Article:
I last saw Eric at the AES exhibition last October when he was already undergoing therapy for cancer. Despite the obvious problems of the illness and treatment, Eric remained resilient and positive, although he was clearly a good deal frailer; his passing therefore comes as no massive surprise. Even so, Eric will be greatly missed by all who knew him. One friend commented that she always thought of him as a rather gentle grandfatherly figure and there is no doubt that Eric's kindness and support has enabled a good many of us to gain a lot more from our entomology than perhaps we might have done. When we talked last autumn he reflected that he always saw it as his job in Maidstone Museum to encourage newcomers; he remains an excellent role model. It now falls to those who follow in his footsteps to take on that role.

Some years ago Eric had a multiple heart bypass which gave him a new lease of life, and shortly afterwards he was back square-bashing: I seem to recall not much more than ten days elapsed between the surgeon's knife and Eric's return to biological recording! Once rejuvenated, Eric joined us on several summer field meetings of Dipterists Forum in the last few years, including Cairngorms in 2008, Gower in 2009 and Pembrokeshire in 2010. The following photographs for me capture the essence of Eric Philp and I hope other readers will reflect with happy memories of a lovely man. My thoughts go to his family and the loss they must feel.

Eric water-beetling on the Gower in 2009.

Eric and Stuart Ball at Martin Haven in Pembrokeshire on the day we tried to get over to Skomer but were defeated by the crowds! For me, this shot epitomises the companionship that an interest in natural history can generate - if there are no flies, well lets look at the birds!

Thursday, 10 January 2013

Hoverfly improvers course

I have been promising to organise an improvers course for a fair while. At last we are close to a confirmed date. Subject to confirmation, the dates will be Saturday 13 and Sunday 14 April. There will be 12 places.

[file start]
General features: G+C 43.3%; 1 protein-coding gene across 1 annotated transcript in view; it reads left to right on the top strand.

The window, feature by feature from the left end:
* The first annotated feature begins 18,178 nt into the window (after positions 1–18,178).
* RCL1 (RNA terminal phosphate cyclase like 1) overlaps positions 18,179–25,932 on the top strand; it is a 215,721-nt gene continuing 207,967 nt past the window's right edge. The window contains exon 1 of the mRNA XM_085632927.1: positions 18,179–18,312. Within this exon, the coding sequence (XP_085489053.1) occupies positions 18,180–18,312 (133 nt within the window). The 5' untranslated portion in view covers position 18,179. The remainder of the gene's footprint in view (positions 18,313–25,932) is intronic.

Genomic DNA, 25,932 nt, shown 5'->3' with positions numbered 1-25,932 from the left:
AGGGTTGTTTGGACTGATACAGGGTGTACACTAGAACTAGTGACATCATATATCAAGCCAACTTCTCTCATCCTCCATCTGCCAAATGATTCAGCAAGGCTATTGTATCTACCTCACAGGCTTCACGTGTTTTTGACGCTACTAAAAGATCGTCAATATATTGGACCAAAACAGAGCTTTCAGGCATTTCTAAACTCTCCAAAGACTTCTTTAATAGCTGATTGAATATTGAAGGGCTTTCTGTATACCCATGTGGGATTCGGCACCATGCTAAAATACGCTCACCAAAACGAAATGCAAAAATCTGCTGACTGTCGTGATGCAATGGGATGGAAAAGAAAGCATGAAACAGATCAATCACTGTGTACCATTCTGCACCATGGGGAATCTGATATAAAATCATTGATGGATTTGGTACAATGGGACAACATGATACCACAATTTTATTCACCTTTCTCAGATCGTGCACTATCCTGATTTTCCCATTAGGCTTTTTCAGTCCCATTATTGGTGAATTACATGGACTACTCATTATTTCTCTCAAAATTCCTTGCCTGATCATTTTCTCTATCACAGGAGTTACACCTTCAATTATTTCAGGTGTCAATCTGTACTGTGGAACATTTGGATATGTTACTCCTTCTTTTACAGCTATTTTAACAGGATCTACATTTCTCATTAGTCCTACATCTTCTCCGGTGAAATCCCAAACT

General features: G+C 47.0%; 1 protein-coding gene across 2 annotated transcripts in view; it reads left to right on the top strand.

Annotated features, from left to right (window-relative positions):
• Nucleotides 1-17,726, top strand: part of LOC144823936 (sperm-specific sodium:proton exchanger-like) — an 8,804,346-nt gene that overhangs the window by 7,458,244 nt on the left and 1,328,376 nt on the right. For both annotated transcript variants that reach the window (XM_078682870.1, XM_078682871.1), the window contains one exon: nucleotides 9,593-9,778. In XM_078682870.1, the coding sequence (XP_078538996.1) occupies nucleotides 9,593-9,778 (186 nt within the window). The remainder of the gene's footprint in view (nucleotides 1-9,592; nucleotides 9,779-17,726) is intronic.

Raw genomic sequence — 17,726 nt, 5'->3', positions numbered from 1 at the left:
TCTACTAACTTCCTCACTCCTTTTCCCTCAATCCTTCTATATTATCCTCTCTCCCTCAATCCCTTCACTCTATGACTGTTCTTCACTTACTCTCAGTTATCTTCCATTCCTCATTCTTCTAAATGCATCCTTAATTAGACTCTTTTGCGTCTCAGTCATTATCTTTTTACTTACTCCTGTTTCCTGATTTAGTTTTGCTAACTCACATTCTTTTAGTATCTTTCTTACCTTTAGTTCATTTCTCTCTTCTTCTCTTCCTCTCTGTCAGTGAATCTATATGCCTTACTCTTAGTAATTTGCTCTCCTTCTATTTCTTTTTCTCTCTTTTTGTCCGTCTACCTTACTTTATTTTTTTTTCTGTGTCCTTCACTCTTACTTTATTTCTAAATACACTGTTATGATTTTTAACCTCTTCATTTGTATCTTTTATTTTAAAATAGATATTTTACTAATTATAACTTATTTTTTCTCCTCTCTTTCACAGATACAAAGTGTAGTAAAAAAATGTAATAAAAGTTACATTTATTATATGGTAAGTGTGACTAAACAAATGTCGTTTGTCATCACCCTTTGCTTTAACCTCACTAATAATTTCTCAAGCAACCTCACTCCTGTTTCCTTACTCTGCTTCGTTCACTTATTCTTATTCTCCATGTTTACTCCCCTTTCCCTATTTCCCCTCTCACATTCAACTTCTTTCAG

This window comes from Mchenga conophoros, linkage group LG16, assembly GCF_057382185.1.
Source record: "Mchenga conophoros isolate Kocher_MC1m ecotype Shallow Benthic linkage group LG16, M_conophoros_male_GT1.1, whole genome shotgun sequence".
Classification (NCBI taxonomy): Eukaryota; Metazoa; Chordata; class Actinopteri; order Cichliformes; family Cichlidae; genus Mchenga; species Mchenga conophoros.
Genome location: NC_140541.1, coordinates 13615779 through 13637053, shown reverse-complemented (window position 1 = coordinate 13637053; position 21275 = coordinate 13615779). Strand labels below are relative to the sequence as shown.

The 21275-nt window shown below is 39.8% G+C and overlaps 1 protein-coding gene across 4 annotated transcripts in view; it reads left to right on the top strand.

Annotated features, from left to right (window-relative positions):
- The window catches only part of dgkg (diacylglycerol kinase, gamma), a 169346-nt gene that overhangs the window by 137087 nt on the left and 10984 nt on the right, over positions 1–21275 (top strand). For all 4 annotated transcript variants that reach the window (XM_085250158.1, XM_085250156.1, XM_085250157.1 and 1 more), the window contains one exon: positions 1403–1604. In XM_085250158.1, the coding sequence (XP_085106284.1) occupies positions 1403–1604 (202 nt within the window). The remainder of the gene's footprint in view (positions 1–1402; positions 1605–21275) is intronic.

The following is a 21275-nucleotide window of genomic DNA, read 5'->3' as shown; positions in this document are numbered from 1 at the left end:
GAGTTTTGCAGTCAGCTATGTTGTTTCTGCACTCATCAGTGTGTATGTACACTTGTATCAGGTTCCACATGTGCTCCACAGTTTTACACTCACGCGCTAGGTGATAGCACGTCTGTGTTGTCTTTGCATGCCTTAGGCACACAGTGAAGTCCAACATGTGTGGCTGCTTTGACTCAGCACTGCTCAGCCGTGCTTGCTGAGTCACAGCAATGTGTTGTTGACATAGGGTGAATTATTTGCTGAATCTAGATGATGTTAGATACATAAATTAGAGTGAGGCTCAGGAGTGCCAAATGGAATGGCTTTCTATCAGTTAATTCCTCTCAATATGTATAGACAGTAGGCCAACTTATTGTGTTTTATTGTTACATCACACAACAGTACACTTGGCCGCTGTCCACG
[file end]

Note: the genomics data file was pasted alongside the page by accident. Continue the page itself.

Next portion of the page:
We have yet to finalise the costs but I expect them to be in the order of £30-35 per person. Places will be secured by a cheque payable to Dipterists Forum. I have already got a number of preliminary bookings as a result of casual inquiries over the past months but there are still places and there is no certainty that those who have expressed an interest will actually attend.

At this stage I am not taking confirmed bookings but would like to hear from people who would like to attend the course. It is aimed at people who have a reasonable level of previous experience; for example those people who have attended our beginners courses and have then actually done some recording.

Ideally, we would like attendees to bring specimens but we will also have material amongst challenging taxa to enable sessions on Cheilosia, Pipizini and Platycheirus. Stuart and I have been developing ideas of how to run this course so we have a bit of work to do to pull it together in coming months.

If we get too many expressions of interest I will see what we can do about running a second course next winter. My feeling is that this might be somewhere local to us - in the vicinity of Stamford - but we will have to take soundings on this.

So, do let me know - my e-mail address is roger dot morris at dsl dot pipex dot com